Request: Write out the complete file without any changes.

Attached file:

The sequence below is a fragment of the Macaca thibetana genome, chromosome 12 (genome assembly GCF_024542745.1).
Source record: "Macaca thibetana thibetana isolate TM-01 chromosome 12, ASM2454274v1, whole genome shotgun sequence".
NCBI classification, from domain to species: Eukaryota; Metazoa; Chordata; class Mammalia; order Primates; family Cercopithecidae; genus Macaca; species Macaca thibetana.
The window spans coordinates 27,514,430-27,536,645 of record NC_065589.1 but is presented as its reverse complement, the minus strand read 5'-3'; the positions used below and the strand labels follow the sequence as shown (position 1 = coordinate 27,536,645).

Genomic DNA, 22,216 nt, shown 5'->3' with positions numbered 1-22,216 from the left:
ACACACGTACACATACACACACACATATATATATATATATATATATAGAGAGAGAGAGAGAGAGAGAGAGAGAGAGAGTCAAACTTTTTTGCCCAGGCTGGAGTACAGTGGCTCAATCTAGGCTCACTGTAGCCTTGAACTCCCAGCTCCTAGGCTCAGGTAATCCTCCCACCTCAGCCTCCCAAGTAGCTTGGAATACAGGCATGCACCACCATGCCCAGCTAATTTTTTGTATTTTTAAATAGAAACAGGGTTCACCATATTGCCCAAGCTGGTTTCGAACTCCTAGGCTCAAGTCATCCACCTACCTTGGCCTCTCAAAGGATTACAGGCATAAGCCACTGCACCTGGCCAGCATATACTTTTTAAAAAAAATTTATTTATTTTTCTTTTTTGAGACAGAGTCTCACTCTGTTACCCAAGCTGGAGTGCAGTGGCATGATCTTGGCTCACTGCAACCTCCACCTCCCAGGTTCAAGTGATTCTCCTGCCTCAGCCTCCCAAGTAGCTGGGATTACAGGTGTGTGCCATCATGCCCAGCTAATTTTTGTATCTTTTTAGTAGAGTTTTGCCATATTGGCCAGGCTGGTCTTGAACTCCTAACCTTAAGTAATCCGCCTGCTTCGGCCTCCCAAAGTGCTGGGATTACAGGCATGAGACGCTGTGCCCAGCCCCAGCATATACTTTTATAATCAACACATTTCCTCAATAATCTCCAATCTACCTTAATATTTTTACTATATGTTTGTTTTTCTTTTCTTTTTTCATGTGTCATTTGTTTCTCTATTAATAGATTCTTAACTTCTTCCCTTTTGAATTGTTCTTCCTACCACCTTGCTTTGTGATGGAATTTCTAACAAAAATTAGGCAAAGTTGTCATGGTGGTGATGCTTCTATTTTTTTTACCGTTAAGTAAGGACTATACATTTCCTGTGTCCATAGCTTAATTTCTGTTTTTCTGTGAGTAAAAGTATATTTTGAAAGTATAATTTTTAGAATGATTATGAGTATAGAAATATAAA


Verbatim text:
The sequence below is a fragment of the Macaca thibetana genome, chromosome 12 (genome assembly GCF_024542745.1).
Source record: "Macaca thibetana thibetana isolate TM-01 chromosome 12, ASM2454274v1, whole genome shotgun sequence".
NCBI classification, from domain to species: Eukaryota; Metazoa; Chordata; class Mammalia; order Primates; family Cercopithecidae; genus Macaca; species Macaca thibetana.
The window spans coordinates 27,514,430-27,536,645 of record NC_065589.1 but is presented as its reverse complement, the minus strand read 5'-3'; the positions used below and the strand labels follow the sequence as shown (position 1 = coordinate 27,536,645).

Genomic DNA, 22,216 nt, shown 5'->3' with positions numbered 1-22,216 from the left:
ACACACGTACACATACACACACACATATATATATATATATATATATAGAGAGAGAGAGAGAGAGAGAGAGAGAGAGAGTCAAACTTTTTTGCCCAGGCTGGAGTACAGTGGCTCAATCTAGGCTCACTGTAGCCTTGAACTCCCAGCTCCTAGGCTCAGGTAATCCTCCCACCTCAGCCTCCCAAGTAGCTTGGAATACAGGCATGCACCACCATGCCCAGCTAATTTTTTGTATTTTTAAATAGAAACAGGGTTCACCATATTGCCCAAGCTGGTTTCGAACTCCTAGGCTCAAGTCATCCACCTACCTTGGCCTCTCAAAGGATTACAGGCATAAGCCACTGCACCTGGCCAGCATATACTTTTTAAAAAAAATTTATTTATTTTTCTTTTTTGAGACAGAGTCTCACTCTGTTACCCAAGCTGGAGTGCAGTGGCATGATCTTGGCTCACTGCAACCTCCACCTCCCAGGTTCAAGTGATTCTCCTGCCTCAGCCTCCCAAGTAGCTGGGATTACAGGTGTGTGCCATCATGCCCAGCTAATTTTTGTATCTTTTTAGTAGAGTTTTGCCATATTGGCCAGGCTGGTCTTGAACTCCTAACCTTAAGTAATCCGCCTGCTTCGGCCTCCCAAAGTGCTGGGATTACAGGCATGAGACGCTGTGCCCAGCCCCAGCATATACTTTTATAATCAACACATTTCCTCAATAATCTCCAATCTACCTTAATATTTTTACTATATGTTTGTTTTTCTTTTCTTTTTTCATGTGTCATTTGTTTCTCTATTAATAGATTCTTAACTTCTTCCCTTTTGAATTGTTCTTCCTACCACCTTGCTTTGTGATGGAATTTCTAACAAAAATTAGGCAAAGTTGTCATGGTGGTGATGCTTCTATTTTTTTTACCGTTAAGTAAGGACTATACATTTCCTGTGTCCATAGCTTAATTTCTGTTTTTCTGTGAGTAAAAGTATATTTTGAAAGTATAATTTTTAGAATGATTATGAGTATAGAAATATAAA